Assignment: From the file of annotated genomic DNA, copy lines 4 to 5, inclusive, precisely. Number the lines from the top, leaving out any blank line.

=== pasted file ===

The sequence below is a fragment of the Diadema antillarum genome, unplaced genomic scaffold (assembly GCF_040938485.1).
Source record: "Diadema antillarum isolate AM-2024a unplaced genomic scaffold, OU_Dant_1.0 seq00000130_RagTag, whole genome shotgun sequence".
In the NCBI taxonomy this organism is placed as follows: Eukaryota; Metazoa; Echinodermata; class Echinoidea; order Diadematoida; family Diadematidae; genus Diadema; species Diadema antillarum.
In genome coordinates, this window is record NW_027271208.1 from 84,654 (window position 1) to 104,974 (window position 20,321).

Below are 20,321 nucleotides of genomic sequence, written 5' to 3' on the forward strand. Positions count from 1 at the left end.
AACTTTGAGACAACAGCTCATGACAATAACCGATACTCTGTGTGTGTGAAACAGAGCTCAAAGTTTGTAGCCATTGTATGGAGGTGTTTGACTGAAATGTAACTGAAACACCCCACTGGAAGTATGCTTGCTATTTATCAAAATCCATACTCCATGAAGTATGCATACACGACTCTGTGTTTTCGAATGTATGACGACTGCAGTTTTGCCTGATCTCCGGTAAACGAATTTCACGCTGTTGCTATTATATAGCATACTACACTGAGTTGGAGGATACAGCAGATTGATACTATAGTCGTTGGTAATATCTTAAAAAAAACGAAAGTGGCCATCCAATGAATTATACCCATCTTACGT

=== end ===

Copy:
In genome coordinates, this window is record NW_027271208.1 from 84,654 (window position 1) to 104,974 (window position 20,321).

Below are 20,321 nucleotides of genomic sequence, written 5' to 3' on the forward strand. Positions count from 1 at the left end.